Picture125226.png This wikispace is dedicated to providing scientific information about the debilitating prion disease fatal familial insomnia which is also known as FFI.


Page 1: Background Information about FFI
Page 2: Clinical Features and Pathogenesis of FFI
Page 3: Role of the Thalamus with FFI
Page 4: Symptoms of FFI
Page 5: Techniques for Diagnosing FFI and potential Treatments

FFI as a prion disease

To understand all the scientific aspects of this rare and perplexing disease, you need to understand the nature of the primary infectious agent which causes the disease: a prion (pronounced pree-on).

A short video explaining what exactly is a 'prion' and how it causes disease.

What is a prion?

A prion is an infectious agent comprised of a protein. Prions unlike most other proteins exist in two different forms, the normal prion protein and the abonormal 'prion' molecule which has subsequently misfolded and changed whereby forming this second pathogenic conformational shape.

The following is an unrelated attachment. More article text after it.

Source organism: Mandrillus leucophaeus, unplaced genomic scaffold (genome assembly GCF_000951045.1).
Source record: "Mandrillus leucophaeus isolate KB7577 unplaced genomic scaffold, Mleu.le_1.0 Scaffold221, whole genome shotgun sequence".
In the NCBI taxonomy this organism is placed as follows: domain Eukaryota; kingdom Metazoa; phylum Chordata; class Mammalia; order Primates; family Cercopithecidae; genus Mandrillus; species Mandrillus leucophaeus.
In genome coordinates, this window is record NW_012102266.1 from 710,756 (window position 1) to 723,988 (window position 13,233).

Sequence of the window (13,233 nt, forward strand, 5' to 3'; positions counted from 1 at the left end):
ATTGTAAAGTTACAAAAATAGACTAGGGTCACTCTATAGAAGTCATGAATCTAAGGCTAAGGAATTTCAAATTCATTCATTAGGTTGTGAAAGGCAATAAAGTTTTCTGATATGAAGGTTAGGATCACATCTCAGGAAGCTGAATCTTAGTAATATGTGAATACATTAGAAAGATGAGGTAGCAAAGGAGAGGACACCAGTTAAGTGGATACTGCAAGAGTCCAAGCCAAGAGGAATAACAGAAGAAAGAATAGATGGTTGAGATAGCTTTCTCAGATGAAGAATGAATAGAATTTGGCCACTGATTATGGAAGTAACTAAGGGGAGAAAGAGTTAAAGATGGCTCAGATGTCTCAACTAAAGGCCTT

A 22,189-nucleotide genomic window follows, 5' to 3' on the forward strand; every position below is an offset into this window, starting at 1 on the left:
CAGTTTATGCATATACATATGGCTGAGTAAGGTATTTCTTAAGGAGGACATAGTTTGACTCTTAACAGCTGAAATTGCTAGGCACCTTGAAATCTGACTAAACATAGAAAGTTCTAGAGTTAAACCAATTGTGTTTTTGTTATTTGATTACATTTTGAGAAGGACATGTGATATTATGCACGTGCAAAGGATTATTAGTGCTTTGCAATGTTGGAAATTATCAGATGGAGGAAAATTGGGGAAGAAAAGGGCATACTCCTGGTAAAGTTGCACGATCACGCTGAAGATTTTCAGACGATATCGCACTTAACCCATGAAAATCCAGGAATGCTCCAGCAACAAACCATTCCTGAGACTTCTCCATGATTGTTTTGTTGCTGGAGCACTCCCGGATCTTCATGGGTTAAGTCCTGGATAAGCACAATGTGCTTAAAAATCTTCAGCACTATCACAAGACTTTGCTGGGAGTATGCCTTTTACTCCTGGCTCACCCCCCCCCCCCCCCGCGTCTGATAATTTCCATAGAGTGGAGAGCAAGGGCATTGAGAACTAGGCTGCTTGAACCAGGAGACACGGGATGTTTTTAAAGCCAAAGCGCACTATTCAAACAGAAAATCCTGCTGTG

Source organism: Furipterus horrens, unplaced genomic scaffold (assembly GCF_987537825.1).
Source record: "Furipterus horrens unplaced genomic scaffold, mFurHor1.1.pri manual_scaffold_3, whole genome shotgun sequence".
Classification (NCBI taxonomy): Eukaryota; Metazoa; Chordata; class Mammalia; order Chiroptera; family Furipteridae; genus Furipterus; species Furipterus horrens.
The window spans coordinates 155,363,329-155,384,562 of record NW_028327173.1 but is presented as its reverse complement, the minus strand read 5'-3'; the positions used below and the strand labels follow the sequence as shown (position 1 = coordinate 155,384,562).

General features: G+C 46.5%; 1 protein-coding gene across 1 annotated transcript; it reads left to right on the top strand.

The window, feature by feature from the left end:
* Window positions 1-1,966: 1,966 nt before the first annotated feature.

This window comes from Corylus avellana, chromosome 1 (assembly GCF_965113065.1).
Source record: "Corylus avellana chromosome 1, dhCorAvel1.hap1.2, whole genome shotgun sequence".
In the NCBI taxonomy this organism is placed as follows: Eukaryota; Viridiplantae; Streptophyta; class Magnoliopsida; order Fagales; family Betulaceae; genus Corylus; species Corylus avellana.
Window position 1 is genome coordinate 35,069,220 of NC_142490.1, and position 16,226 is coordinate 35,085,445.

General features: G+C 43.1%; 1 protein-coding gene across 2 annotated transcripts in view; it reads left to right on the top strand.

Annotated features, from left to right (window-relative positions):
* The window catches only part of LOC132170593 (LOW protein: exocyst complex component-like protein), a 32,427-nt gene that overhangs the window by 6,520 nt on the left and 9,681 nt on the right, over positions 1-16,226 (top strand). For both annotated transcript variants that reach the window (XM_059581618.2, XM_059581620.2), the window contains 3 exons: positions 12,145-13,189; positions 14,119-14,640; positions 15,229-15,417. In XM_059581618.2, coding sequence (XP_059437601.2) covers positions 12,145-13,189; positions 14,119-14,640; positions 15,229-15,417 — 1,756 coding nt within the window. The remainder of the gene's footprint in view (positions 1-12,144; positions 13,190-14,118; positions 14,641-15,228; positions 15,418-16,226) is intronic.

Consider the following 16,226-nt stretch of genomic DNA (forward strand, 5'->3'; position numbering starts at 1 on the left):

What makes 'the prion' molecule so destructive is the fact that when it comes into contact with a normal prion protein, it induces this normal protein to refold whereby it becomes an abnormal 'prion' molecule. Eventually this becomes a domino effect sufficient enough to cause massive tissue damage particularly of the brain causing what is known as a 'prion disease'.

Fatal Familial Insomnia (FFI) is one such example of a prion disease which also includes Creutzfeldt-Jakob Disease (CJD), Kuru and Bovine Spongiform Encephalopathy (BSE) also known as 'mad cow's disease'.

An image of the two types of prion molecules: To the left is the normal prion protein and to the right is the misfolded abnormal conformational shape of the infectious 'prion' agent which causes FFI.

Multimedia Sources:

The picture presented on this page was obtained from the following electronic source:

The video presented on this page was obtained from the following electronic source: